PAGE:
Life Science Compliance Update

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August 14, 2017

Sunshine Act Takes Effect in South Korea

South-Korea-Internship-Information

In early 2017, South Korea joined the global transparency movement and enacted a “Sunshine Act” similar to others found around the world. The law requires pharmaceutical and medical device companies operating in South Korea to prepare an aggregated expenditure report if they have provided economic benefits to healthcare professionals and others employed at medical institutions during a fiscal year.

Interestingly, while the scope of the Korean Sunshine Act is broader than the United States law, it does not require companies to submit the aggregated report and any supporting documents to the government unless it is determined to be necessary by the Minister of the Ministry of Health and Welfare of Korea. Therefore, it follows that the collected data will not be made public.

The covered recipients for Korean Sunshine Act can be categorized into four groups: (1) pharmacists; (2) herbalists (including persons working for the relevant pharmacy); (3) “medical personnel”, which includes physicians, dentists, acupuncturists, midwives, nurses); and (4) medical institution founders (including the representative, director and other employees of a juristic person) or persons working for the relevant medical institution for the purpose of sales promotion, such as adoption of drugs or inducement of prescription.

Types of reportable economic benefits include:

  • Product samples;
  • Academic conference sponsorships;
  • Honorarium provided to a covered recipient for conducting post-marketing surveillance (PMS) (equivalent to phase 4 clinical trials in US);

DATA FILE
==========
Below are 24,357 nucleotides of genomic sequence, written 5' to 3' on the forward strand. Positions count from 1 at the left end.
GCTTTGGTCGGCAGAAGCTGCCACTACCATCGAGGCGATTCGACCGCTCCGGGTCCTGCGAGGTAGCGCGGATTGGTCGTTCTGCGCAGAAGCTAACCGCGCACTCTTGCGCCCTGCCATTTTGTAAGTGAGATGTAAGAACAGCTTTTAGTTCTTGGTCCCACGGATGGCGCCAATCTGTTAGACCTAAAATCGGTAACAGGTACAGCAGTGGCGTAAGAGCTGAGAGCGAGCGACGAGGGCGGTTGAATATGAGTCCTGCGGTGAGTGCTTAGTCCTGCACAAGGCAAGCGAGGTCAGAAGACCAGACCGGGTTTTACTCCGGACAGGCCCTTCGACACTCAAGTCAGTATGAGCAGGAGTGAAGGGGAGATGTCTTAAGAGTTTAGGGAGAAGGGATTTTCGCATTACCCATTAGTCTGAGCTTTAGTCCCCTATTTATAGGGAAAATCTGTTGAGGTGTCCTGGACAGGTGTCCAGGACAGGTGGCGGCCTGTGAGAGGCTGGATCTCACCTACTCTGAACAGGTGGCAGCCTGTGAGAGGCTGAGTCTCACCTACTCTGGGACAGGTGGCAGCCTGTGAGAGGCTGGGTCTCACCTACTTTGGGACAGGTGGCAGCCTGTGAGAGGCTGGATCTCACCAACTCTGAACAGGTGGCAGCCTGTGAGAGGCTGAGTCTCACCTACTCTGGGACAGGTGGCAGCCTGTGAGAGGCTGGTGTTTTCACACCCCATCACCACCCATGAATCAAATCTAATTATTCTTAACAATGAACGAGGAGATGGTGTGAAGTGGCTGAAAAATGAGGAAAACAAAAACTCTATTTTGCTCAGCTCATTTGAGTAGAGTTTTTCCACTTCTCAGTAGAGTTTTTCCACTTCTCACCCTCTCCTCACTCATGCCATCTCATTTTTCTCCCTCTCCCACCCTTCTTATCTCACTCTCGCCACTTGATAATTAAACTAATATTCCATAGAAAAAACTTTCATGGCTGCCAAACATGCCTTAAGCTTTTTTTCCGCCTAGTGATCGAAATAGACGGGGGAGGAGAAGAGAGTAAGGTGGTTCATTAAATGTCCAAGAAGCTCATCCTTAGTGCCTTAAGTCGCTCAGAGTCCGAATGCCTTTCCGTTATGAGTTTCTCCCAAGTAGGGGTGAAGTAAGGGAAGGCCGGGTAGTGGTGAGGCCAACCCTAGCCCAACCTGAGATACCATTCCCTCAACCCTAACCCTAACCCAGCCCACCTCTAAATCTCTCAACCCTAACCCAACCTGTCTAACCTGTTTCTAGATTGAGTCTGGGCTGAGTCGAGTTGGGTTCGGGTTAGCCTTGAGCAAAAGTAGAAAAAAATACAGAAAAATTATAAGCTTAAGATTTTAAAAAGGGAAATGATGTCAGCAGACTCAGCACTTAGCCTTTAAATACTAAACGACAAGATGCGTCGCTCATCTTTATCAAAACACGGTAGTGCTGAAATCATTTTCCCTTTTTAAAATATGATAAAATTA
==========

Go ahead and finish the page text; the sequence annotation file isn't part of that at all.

• Funding of clinical trials;
  • Food and beverages and other “freebies” (such as pens, notepads, etc.) provided at the product presentations; and
  • Discounts on drug or medical device sales made with certain payment methods.

The Ministry released seven templates for the Report for all reporting categories:

  • Provision of samples – including institution, product information, and date of provision;
  • Sponsorship to academic conferences – including conference info and support funds amount;
  • Support for clinical trials – including trial information, contact, joint investigator’s info, and support details (TOV amount, number/volume of product supported, contracting date);
  • Product presentations
  • Presentations held formultiple medical institutions: product info, HCP name and medical institution, TOV amount including travel, lodging, food and beverages, and other “souvenirs” or giveaways (e.g. pens, notepads, etc.)
  • Presentations held at a single medical institution: product info, medical institution info, HCP name, TOV amount (food and beverages) and date;
  • Post-market surveillances (PMS) – including product info, HCP info, and support details; and
  • Price discounts based on payment conditions – including medical institution info, contracting date, and discount rate

For the product presentations, the reporting threshold for food and beverages, as well as other “souvenirs” or giveaways is 10,000 won (roughly $9). For all other types of transfers of values, there is no minimum threshold amount triggering the reporting obligation, and they should all be recorded in the applicable reporting template.

The reports must be kept for five years, along with supporting documentation. Companies are required to start collecting expenditure information on January 31, 2018. The report and supporting documentation must then be prepared within three months following the end of the company’s 2018 fiscal year. For example, if Company A’s 2018 fiscal year ends December 2018, then the report must be prepared by March 2019. If Company B’s 2018 fiscal year ends in March 2019, then the report must be prepared by June 2019.

A reporting template was issued in June 2017, and can be found here. Life sciences companies operating in South Korea will need to create a clear and efficient process and system to ensure they meet these difficult reporting requirements.

Special thanks to Polaris a Quintiles-IMS Company for the tip and the analysis. www.polarismanagement.com and the Korean Ministry of Health and Welfare www.mohw.go.kr/eng/

 

 

 

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